Opening a couple of browser windows and clicking around was more than sufficient for testing the initial version of ReactVR pairs. Implementing a simple middleware to log actions took advantage of the Redux approach of reifying events to allow a glance at the console to reveal precisely which sequence of actions caused a problem.
Adding support for optimistic
made testing more challenging. In order to test conflict resolution,
conflicting actions needed to be generated on multiple clients almost
simultaneously. After a couple of sessions testing broken versions of
pairs with friends it was clear that a more efficient process was
required. Fortunately, Redux actions are independent of the UI events
which generate them. This separation of concerns made it trivial to
randomly generate and dispatch actions without driving the UI. Opening
clients dispatching several randomly generated actions per second made
it easy to generate conflicts to test optimistic consistency policies
while watching games play out made it easy to eyeball the results to
check that they were correct. This random action generation mechanism
can be enabled by adding
?random as the query string when opening
the Pairs example in a browser.
One of the problems found by this approach was that clients didn’t always end up eventually consistent. One client would end up with all squares shown and all pairs scored, while another would have some squares hidden. After some digging it turned out that in these cases the master would be reducing a hide action followed by a score action, while the other client would reduce the actions in the reverse order, causing the hide acton to be invalid. Without a way for a non-master client to let the master know about the conflict the master would not send a sync action and the clients would not end up eventually consistent.
This problem identified a limitation with the optimistic
clientPredictionConsistency policy: if any sequence of actions
causes a conflict then every ordering of those actions must also cause
a conflict in order for the clients to end up eventually
consistent. The fix for the hide-score case seemed clear: if the score
action was only valid if the pair was shown then both orderings of
those actions would generate a conflict and so the master would
generate a sync action regardless of the order in which it reduced the
actions. Some more eyeballing seemed to suggest that the problem had
been solved, but a better way to test the property that sync action
generation is independent of action order was to write a property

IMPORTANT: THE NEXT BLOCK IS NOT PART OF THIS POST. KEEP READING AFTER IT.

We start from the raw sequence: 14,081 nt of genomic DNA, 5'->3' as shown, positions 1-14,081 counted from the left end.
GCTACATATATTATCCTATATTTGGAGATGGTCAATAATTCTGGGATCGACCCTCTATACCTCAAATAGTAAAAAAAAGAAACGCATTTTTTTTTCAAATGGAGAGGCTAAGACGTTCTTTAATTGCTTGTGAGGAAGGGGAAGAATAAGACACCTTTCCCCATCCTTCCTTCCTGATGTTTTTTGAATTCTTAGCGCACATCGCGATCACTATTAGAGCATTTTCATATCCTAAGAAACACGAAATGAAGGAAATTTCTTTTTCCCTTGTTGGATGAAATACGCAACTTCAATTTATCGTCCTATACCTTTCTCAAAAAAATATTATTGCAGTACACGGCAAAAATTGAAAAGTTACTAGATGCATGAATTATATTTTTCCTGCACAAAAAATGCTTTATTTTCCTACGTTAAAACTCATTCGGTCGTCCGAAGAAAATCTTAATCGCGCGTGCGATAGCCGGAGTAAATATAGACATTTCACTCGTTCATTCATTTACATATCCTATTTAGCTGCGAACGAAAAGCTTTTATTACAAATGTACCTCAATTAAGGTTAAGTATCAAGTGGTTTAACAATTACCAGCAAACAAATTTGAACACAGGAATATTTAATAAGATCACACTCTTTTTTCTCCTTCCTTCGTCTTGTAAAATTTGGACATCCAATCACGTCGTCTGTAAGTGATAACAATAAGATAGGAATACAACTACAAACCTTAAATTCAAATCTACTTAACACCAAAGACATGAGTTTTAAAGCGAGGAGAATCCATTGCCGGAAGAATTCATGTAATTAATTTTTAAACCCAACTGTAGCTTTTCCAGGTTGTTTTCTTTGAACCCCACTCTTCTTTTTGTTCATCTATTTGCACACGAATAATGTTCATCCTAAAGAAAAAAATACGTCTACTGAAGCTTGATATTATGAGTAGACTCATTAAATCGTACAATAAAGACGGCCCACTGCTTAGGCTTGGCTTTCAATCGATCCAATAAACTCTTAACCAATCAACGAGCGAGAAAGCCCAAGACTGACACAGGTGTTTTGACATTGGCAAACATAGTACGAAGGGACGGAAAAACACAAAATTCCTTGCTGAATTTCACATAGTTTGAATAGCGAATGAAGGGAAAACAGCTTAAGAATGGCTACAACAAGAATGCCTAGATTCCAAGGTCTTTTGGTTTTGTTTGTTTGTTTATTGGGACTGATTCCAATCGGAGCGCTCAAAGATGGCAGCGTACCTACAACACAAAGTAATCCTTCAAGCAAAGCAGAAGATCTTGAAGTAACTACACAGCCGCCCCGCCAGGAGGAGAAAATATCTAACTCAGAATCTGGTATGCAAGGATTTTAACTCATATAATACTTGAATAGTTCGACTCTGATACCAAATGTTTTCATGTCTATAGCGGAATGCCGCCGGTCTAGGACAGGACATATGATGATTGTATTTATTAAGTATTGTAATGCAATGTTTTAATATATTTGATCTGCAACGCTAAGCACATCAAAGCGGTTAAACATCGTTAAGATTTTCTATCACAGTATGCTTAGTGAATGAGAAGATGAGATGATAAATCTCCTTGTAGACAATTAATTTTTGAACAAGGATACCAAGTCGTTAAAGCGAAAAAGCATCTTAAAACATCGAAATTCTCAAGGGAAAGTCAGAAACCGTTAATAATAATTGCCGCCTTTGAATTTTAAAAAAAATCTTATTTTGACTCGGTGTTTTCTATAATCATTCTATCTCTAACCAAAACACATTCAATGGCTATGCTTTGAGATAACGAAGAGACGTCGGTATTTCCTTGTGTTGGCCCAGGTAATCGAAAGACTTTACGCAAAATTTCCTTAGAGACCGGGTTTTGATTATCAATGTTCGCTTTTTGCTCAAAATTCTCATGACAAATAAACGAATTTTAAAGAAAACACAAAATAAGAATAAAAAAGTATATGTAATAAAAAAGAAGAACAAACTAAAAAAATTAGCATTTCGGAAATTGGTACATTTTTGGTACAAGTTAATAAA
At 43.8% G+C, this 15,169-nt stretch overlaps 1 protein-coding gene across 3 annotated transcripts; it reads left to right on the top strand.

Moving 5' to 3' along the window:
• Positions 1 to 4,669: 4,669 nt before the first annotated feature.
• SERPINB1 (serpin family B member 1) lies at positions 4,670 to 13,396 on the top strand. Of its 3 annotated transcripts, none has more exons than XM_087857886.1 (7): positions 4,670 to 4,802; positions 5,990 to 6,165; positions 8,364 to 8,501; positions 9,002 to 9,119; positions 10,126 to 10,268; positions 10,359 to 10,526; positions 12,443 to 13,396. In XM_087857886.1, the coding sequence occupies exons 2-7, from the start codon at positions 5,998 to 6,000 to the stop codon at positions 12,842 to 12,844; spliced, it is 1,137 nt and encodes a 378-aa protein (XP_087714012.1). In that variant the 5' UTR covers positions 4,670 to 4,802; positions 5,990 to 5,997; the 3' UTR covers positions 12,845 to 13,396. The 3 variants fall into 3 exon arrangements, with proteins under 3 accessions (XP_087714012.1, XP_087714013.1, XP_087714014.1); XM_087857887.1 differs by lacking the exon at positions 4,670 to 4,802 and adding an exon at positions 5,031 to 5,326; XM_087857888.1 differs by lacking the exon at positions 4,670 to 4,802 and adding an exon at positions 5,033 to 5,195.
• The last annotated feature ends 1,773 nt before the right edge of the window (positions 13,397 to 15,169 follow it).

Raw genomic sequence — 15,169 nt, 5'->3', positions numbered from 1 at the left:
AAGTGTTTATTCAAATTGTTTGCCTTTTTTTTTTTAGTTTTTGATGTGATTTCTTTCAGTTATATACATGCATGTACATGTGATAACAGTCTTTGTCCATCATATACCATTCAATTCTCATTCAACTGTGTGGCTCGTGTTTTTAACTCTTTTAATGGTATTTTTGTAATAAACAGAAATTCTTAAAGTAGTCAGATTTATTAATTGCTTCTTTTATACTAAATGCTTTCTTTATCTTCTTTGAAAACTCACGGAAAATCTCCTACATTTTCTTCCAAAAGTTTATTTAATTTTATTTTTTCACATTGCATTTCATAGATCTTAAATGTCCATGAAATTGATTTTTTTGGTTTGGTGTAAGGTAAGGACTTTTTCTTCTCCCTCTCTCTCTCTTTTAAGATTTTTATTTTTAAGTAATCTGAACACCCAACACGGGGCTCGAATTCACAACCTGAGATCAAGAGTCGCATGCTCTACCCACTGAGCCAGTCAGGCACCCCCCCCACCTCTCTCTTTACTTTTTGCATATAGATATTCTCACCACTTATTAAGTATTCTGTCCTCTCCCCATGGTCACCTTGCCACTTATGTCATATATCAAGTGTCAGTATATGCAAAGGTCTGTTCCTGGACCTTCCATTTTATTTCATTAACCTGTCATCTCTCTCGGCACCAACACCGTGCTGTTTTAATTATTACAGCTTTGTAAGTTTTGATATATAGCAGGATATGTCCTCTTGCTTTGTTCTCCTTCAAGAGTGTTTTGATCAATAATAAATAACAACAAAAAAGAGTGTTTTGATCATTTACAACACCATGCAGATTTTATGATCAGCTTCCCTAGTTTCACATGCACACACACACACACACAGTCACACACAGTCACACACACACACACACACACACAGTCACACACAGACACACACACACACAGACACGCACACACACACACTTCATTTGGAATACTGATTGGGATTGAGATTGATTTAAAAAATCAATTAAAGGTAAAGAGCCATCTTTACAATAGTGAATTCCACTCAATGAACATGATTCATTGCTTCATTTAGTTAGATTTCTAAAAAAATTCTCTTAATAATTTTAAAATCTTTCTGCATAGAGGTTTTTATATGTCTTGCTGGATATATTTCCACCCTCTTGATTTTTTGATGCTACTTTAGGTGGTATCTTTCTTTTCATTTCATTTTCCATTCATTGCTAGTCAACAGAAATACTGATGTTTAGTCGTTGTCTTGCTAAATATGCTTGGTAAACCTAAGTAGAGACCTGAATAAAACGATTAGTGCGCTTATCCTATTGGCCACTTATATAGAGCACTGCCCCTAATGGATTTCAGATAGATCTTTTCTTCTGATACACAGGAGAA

I could now test that the property held for thousands of action sequences in a few seconds and so I found the next bug almost immediately. While my change to make any ordering of test then hide generate a sync had fixed one problem it had introduced another. The validity of score events was now dependent on the preceding show events, so it was possible for show-show-score to be valid but for every other order of those events to cause the score event to be invalid and so not reduced.
At this point I took a step back. The only situation that should cause a conflict that needs to be resolved is when more than one player tries to score the same pair. In this situation clients don’t have enough information to resolve the conflict and a master client needs to pick an ordering and communicate the result to the other clients. In the case of hide and score actions every client can do the right thing. Hide actions can be made to not hide scored squares and score actions can be made to show pairs. With the reducers changed to work in this way hide actions can always be reduced and score actions are only invalid when they conflict with each other. With these changes in place the validation logic becomes dramatically simpler to reason about and the property based tests were unable to find any more cases which would not be eventually consistent even after thousands of runs.
Testing distributed systems is hard, but combining replicated Redux
with property based tests has proved to be a powerful way to gain a
high degree of confidence that applications will work correctly
despite limitations in the current simplistic
clientPredictionConsistency mechanism. The same property based tests
will enable new optimistic consistency mechanisms without those
limitations to be developed far more quickly in future.
If you’d like to play the ReactVR version of pairs or see the rest of the code, it’s available on github here.
All code in this post is made available under the ReactVR examples license.
ReactVR Redux Revisited
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